Must an Employer Provide Continual, Direct Supervision of Workers?
A car wash hires a new worker to clean cars. He’s 18-years old and has a driver’s license. The employer trains the worker on its cleaning procedures but doesn’t train him on its safe driving protocols, instead instructing him not to drive the cars. The employer explains to him that certain workers are designated as trained drivers who move the cars from the prep area to the wash bay, then to the cleaning lanes and finally outside to a parking lot. None of the other workers are authorized to drive the cars. When a supervisor finds the worker sitting in a car listening to music, the supervisor reminds him not to drive the cars. But on his fourth day of work, after prepping a car for washing, the worker drives it into a wash bay and sets off a chain of collisions between other cars already in the bay. As a result, a co-worker is injured. At the time, there was no supervisor nearby. The employer is charged with OHS violations, including failure to provide supervision at all times.
Did the employer violate OHS law?
A. Yes, because contemporaneous supervision is required at all times.
B. Yes, because the employer should have foreseen that the worker might drive and properly trained him on driver safety protocols.
C. No, because the employer properly instructed the worker to clean but not drive the cars.
D. No, because he had a valid driver’s license and was legally authorized to drive.
C. The employer isn’t liable because it took reasonable action to instruct the worker on what his job did—and didn’t—include.
This hypothetical is based on an Ontario appeals court decision, which reversed a car wash’s convictions for OHS violations, including failure to have constant supervision of workers. The court ruled that the evidence indicated the employer’s workplace wasn’t one with complex safety instructions or procedures. The worker had been properly trained to clean vehicles, was assigned only cleaning duties and was told more than once not to drive the cars. In fact, he testified that he knew he wasn’t supposed to drive the cars and there was evidence that there’d never been an occasion when an unauthorized worker drove a vehicle. The court said there’s no legal requirement that a worker be contemporaneously supervised at all times, calling such a requirement “absurd.” And because it wasn’t the worker’s job to drive cars and there was no reason for the employer to foresee that he would do so, it didn’t have to train him on safe operation of the vehicles at the workplace, added the court.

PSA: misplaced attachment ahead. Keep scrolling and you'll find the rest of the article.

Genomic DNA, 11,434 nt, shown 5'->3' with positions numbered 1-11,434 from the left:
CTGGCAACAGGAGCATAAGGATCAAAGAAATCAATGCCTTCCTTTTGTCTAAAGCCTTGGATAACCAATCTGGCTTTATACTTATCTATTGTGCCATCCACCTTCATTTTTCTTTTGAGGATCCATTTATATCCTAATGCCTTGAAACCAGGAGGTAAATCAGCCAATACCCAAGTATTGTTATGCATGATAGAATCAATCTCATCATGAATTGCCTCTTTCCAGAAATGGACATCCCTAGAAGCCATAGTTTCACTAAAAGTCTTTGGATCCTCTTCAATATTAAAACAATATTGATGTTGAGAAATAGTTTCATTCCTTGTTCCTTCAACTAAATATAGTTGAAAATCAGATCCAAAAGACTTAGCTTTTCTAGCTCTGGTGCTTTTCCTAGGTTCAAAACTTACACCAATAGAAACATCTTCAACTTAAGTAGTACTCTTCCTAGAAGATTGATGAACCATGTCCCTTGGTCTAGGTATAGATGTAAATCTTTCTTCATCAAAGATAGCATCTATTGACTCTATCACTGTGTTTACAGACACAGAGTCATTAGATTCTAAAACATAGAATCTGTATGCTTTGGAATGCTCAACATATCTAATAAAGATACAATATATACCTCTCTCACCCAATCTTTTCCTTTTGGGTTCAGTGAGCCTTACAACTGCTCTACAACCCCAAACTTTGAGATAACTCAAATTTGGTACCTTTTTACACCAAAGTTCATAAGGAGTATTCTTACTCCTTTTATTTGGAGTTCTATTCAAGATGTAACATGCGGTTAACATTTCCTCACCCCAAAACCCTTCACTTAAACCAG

WHY THE WRONG ANSWERS ARE WRONG
A is wrong because as explained above, there’s no generally applicable legal requirement under OHS law that employers provide constant, direct supervision of workers every minute that they’re working. The level of supervision required will depend on the nature of the workplace, the activities and operations involved and the experience of the workers. For example, workplaces in which hazardous materials are used or other highly dangerous or complex activities are undertaken, raising significant safety risks, may require more supervision of workers than the average workplace. In addition, new and young workers will generally require more direct supervision than more experienced ones. However, this workplace—a car wash—didn’t have any complex procedures or significant safety risks. And although the worker was young and new, he’d been properly trained for the cleaning job he was instructed to perform and got adequate supervision for that job.
Insider Says: For two cases where different results were reached when the level of supervision was questioned, see “When is Supervision Adequate to Meet Due Diligence Standards?” And for more information about supervising and training new and young workers, see our New and Young Worker Compliance Centre.
B is wrong because although a supervisor saw the worker sitting in a car listening to music once, that evidence alone isn’t sufficient to put the employer on notice that he may drive the vehicles. Driving wasn’t part of his responsibilities, there were clear divisions of labour within the operations and he was repeatedly instructed not to drive the vehicles. In fact, the supervisor who saw him in the car reminded him not to drive. Thus, there was no evidence to reasonably indicate the worker would disregard his training and instructions and drive a vehicle.
D is wrong because the fact that the worker has a driver’s licence doesn’t mean he’s authorized to drive vehicles in the employer’s worksite without training or supervision. The employer trained specific individuals for the task of moving vehicles at the car wash. It authorized only those trained individuals familiar with its procedures to drive on the worksite. The worker’s possession of a valid driver’s licence simply means the employer could train him to drive vehicles at the worksite if it chose to do so, which it didn’t.
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R. v. 679052 Ontario Ltd. (c.o.b. Auction Reconditioning Centre),  ONCJ 747 (CanLII), Nov. 30, 2012